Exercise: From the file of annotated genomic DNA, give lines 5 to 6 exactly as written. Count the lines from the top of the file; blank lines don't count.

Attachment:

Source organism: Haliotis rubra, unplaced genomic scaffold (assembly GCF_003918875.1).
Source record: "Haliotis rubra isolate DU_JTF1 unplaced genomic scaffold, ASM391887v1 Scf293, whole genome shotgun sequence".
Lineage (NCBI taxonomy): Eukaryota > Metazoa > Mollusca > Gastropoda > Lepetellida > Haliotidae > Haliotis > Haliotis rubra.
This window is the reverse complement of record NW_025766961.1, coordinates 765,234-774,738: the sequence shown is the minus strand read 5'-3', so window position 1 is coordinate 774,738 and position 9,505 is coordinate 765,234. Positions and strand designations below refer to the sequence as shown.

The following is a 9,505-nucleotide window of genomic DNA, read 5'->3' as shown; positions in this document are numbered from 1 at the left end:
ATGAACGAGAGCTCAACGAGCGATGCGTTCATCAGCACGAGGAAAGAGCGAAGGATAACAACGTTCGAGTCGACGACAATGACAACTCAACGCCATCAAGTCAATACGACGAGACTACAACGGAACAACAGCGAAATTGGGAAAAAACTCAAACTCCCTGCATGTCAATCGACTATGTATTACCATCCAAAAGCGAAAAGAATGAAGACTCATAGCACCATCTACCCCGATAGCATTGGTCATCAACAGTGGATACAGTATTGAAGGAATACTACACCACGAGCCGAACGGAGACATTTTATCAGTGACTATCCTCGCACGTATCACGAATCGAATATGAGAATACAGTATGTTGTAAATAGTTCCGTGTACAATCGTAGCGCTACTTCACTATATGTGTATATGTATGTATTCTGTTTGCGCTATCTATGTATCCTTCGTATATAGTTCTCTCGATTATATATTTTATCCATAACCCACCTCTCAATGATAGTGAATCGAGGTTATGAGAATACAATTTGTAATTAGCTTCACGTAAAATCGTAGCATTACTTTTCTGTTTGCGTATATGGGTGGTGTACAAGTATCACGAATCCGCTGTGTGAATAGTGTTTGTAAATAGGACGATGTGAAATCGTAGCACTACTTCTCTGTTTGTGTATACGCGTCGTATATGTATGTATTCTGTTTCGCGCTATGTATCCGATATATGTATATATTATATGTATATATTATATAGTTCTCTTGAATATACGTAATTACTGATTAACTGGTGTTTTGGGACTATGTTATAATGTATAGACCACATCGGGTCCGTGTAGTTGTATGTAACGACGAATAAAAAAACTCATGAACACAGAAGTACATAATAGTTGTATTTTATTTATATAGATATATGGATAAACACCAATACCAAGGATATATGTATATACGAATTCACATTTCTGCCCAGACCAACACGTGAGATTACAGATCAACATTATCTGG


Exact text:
The following is a 9,505-nucleotide window of genomic DNA, read 5'->3' as shown; positions in this document are numbered from 1 at the left end:
ATGAACGAGAGCTCAACGAGCGATGCGTTCATCAGCACGAGGAAAGAGCGAAGGATAACAACGTTCGAGTCGACGACAATGACAACTCAACGCCATCAAGTCAATACGACGAGACTACAACGGAACAACAGCGAAATTGGGAAAAAACTCAAACTCCCTGCATGTCAATCGACTATGTATTACCATCCAAAAGCGAAAAGAATGAAGACTCATAGCACCATCTACCCCGATAGCATTGGTCATCAACAGTGGATACAGTATTGAAGGAATACTACACCACGAGCCGAACGGAGACATTTTATCAGTGACTATCCTCGCACGTATCACGAATCGAATATGAGAATACAGTATGTTGTAAATAGTTCCGTGTACAATCGTAGCGCTACTTCACTATATGTGTATATGTATGTATTCTGTTTGCGCTATCTATGTATCCTTCGTATATAGTTCTCTCGATTATATATTTTATCCATAACCCACCTCTCAATGATAGTGAATCGAGGTTATGAGAATACAATTTGTAATTAGCTTCACGTAAAATCGTAGCATTACTTTTCTGTTTGCGTATATGGGTGGTGTACAAGTATCACGAATCCGCTGTGTGAATAGTGTTTGTAAATAGGACGATGTGAAATCGTAGCACTACTTCTCTGTTTGTGTATACGCGTCGTATATGTATGTATTCTGTTTCGCGCTATGTATCCGATATATGTATATATTATATGTATATATTATATAGTTCTCTTGAATATACGTAATTACTGATTAACTGGTGTTTTGGGACTATGTTATAATGTATAGACCACATCGGGTCCGTGTAGTTGTATGTAACGACGAATAAAAAAACTCATGAACACAGAAGTACATAATAGTTGTATTTTATTTATATAGATATATGGATAAACACCAATACCAAGGATATATGTATATACGAATTCACATTTCTGCCCAGACCAACACGTGAGATTACAGATCAACATTATCTGG